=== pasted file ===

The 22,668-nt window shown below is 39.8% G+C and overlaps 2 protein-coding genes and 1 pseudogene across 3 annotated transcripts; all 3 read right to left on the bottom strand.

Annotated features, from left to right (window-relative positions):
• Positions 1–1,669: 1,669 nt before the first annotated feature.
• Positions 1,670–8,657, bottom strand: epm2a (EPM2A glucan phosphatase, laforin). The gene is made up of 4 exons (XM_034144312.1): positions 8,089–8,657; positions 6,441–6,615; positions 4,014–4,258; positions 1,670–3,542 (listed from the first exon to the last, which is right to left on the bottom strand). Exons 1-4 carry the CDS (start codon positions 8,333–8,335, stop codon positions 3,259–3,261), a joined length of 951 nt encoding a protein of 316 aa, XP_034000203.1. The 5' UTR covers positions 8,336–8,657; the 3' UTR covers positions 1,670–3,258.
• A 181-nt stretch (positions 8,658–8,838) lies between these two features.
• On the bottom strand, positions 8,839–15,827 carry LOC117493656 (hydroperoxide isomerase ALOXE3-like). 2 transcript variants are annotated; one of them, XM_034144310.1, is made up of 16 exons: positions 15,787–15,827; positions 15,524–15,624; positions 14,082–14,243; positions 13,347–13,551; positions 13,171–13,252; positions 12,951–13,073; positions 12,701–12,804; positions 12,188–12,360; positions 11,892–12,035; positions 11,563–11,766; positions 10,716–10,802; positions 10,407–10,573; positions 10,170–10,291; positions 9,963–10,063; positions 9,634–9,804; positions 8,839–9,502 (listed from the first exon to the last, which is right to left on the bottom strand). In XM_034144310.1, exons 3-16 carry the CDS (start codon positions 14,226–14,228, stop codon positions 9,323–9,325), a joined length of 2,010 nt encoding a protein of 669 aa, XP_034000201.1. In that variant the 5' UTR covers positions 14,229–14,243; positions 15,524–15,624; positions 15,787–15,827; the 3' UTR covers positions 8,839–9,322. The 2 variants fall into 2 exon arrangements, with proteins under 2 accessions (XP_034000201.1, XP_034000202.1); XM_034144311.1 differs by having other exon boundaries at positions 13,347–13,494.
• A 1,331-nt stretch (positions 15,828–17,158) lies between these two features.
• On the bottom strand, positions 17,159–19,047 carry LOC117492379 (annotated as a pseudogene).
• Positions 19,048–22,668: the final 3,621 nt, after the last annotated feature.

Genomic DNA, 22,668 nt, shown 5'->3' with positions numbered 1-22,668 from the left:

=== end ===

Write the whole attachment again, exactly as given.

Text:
The 22,668-nt window shown below is 39.8% G+C and overlaps 2 protein-coding genes and 1 pseudogene across 3 annotated transcripts; all 3 read right to left on the bottom strand.

Annotated features, from left to right (window-relative positions):
• Positions 1–1,669: 1,669 nt before the first annotated feature.
• Positions 1,670–8,657, bottom strand: epm2a (EPM2A glucan phosphatase, laforin). The gene is made up of 4 exons (XM_034144312.1): positions 8,089–8,657; positions 6,441–6,615; positions 4,014–4,258; positions 1,670–3,542 (listed from the first exon to the last, which is right to left on the bottom strand). Exons 1-4 carry the CDS (start codon positions 8,333–8,335, stop codon positions 3,259–3,261), a joined length of 951 nt encoding a protein of 316 aa, XP_034000203.1. The 5' UTR covers positions 8,336–8,657; the 3' UTR covers positions 1,670–3,258.
• A 181-nt stretch (positions 8,658–8,838) lies between these two features.
• On the bottom strand, positions 8,839–15,827 carry LOC117493656 (hydroperoxide isomerase ALOXE3-like). 2 transcript variants are annotated; one of them, XM_034144310.1, is made up of 16 exons: positions 15,787–15,827; positions 15,524–15,624; positions 14,082–14,243; positions 13,347–13,551; positions 13,171–13,252; positions 12,951–13,073; positions 12,701–12,804; positions 12,188–12,360; positions 11,892–12,035; positions 11,563–11,766; positions 10,716–10,802; positions 10,407–10,573; positions 10,170–10,291; positions 9,963–10,063; positions 9,634–9,804; positions 8,839–9,502 (listed from the first exon to the last, which is right to left on the bottom strand). In XM_034144310.1, exons 3-16 carry the CDS (start codon positions 14,226–14,228, stop codon positions 9,323–9,325), a joined length of 2,010 nt encoding a protein of 669 aa, XP_034000201.1. In that variant the 5' UTR covers positions 14,229–14,243; positions 15,524–15,624; positions 15,787–15,827; the 3' UTR covers positions 8,839–9,322. The 2 variants fall into 2 exon arrangements, with proteins under 2 accessions (XP_034000201.1, XP_034000202.1); XM_034144311.1 differs by having other exon boundaries at positions 13,347–13,494.
• A 1,331-nt stretch (positions 15,828–17,158) lies between these two features.
• On the bottom strand, positions 17,159–19,047 carry LOC117492379 (annotated as a pseudogene).
• Positions 19,048–22,668: the final 3,621 nt, after the last annotated feature.

Genomic DNA, 22,668 nt, shown 5'->3' with positions numbered 1-22,668 from the left: